American Beauty is a 1999 American drama film written by Alan Ball and directed by Sam Mendes. Kevin Spacey stars as Lester Burnham, a 42-year-old advertising executive who has a midlife crisis when he becomes infatuated with his teenage daughter's best friend, played by Mena Suvari. Annette Bening stars as Lester's materialistic wife and Thora Birch plays their insecure daughter, Jane. Wes Bentley, Chris Cooper, Allison Janney feature. Academics have described the film as a satire of American middle-class notions of beauty and personal satisfaction. Ball began writing American Beauty as a play in the early 1990s inspired by the media circus that accompanied the Amy Fisher trial in 1992, he shelved the play after realizing. After several years as a television screenwriter, Ball revived the idea in 1997 when attempting to break into the film industry; the rewritten script had a cynical outlook influenced by Ball's frustrating tenures writing for several sitcoms. Producers Dan Jinks and Bruce Cohen took the script for American Beauty to the fledgling DreamWorks studio, which bought it for $250,000, outbidding several other production bodies.
DreamWorks served as its North American distributor. American Beauty marked acclaimed theater director Mendes' film debut. Spacey was Mendes' first choice for the role of Lester, though DreamWorks urged him to consider better-known actors; the studio suggested several actresses for the role of Carolyn until Mendes offered the part to Bening without the studio's knowledge. Principal photography took place between December 1998 and February 1999 on sound stages at the Warner Bros. backlot in Burbank, California and on location in Los Angeles. Mendes' dominant directorial style was deliberate and composed. Cinematographer Conrad Hall complemented Mendes' style with peaceful shot compositions to contrast with the turbulent on-screen events. During editing, Mendes made several changes. Released in North America on September 17, 1999, American Beauty was positively received by critics and audiences. Reviewers praised most aspects of the production, with particular emphasis on Mendes and Ball. DreamWorks launched a major campaign to increase American Beauty's chances of Academy Award success.
The film was nominated for and won many other awards and honors for directing and acting. Lester Burnham is a middle-aged office worker, his wife, Carolyn, is an ambitious real estate broker. The Burnhams' new neighbors are retired United States Marine Corps Colonel Frank Fitts and his near-catatonic wife, Barbara; the Fitts' teenage son, obsessively films his surroundings with a camcorder, collecting hundreds of recordings on video tapes in his bedroom. He secretly deals marijuana, using a job as a part-time bar caterer to help keep it secret from his father. Having been forced into a military academy and a psychiatric hospital, Ricky is subjected by Col. Fitts to a strict disciplinarian lifestyle. Jim Olmeyer and Jim Berkley, a gay couple who live nearby, welcome the family to the neighborhood. Lester becomes infatuated with Jane's vain cheerleader friend, Angela Hayes, after seeing her perform a half-time dance routine at a high school basketball game, he starts having sexual fantasies about Angela.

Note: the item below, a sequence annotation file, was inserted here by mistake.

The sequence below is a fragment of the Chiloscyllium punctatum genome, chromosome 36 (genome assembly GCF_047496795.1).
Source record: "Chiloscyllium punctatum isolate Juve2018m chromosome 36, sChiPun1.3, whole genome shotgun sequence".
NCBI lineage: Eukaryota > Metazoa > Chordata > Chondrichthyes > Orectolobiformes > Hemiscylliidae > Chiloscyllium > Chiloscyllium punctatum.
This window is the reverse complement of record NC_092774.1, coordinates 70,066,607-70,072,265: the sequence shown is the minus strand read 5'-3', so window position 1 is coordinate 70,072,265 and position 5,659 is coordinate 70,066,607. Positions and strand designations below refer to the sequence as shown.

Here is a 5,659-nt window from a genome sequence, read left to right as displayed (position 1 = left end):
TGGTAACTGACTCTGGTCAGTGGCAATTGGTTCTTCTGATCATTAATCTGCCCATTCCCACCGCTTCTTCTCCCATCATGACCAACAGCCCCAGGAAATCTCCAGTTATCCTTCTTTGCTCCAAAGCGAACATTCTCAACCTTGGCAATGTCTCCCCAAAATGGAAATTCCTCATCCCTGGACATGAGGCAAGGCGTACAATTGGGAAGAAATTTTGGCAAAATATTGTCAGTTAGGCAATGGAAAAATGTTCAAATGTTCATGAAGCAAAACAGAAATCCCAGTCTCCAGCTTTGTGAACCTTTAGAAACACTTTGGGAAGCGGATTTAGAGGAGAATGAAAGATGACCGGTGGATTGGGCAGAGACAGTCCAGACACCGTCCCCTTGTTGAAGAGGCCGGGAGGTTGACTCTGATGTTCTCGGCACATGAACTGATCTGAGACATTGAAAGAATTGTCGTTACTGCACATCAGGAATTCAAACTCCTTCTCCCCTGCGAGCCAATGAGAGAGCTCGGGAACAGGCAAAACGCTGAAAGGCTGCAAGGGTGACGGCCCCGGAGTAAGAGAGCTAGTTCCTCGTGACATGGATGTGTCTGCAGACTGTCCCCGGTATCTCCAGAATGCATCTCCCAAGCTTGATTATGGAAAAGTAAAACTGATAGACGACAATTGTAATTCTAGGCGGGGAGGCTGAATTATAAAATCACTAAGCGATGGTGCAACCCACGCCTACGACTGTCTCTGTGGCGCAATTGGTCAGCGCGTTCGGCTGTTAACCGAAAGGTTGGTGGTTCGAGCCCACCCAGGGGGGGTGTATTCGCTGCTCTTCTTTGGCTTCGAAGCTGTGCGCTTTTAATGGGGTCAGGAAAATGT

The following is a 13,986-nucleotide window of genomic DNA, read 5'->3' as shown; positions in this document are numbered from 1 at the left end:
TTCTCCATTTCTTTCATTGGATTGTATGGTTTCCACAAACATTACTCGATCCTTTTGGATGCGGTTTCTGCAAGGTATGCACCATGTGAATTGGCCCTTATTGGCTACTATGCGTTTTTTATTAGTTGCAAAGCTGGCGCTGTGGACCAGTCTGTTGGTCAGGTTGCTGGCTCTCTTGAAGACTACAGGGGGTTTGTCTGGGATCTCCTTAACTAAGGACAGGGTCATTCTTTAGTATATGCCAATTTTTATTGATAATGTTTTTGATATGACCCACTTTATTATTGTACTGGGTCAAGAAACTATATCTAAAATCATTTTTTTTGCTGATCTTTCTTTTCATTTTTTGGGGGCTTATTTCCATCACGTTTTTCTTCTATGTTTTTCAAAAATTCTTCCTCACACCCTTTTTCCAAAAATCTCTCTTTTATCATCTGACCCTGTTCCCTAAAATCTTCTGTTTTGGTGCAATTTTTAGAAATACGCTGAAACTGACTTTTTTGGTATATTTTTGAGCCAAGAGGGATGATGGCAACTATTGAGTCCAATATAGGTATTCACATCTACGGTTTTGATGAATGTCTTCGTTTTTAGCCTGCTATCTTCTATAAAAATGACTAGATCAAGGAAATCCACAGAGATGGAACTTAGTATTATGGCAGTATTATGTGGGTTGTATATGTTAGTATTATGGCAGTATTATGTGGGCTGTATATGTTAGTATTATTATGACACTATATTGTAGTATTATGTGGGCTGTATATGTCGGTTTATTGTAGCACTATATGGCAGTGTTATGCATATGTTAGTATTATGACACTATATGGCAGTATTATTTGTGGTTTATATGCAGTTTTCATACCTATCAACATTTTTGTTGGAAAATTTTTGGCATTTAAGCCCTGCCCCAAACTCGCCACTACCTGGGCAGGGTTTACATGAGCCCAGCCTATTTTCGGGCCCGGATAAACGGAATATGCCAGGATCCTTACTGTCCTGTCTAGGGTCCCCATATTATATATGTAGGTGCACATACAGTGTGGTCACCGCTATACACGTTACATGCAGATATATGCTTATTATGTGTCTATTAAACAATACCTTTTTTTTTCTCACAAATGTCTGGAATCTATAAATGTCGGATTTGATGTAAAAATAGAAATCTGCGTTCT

Carolyn begins an affair with Buddy Kane. Lester is told he is to be laid off, but instead blackmails his boss and quits his job, taking employment serving fast food, he buys his dream car and starts working out after he overhears Angela tell Jane that she would find him sexually attractive if he improved his physique. He begins smoking marijuana supplied by Ricky, flirts with Angela whenever she visits Jane; the girls' friendship wanes. Lester reacts indifferently. Buddy ends the affair. Col. Fitts becomes suspicious of Lester and Ricky's friendship and finds his son's footage of a nude Lester lifting weights, which Ricky captured by chance. After watching Ricky and Lester through Lester's garage window, Col. Fitts mistakenly concludes they are sexually involved, he beats Ricky and accuses him of being gay. Ricky falsely goads his father into expelling him from their home. Carolyn is shown sitting in her car. Ricky goes to Jane. Ricky tells Angela she is boring and ordinary. Col. Fitts confronts Lester and attempts to kiss him, but Lester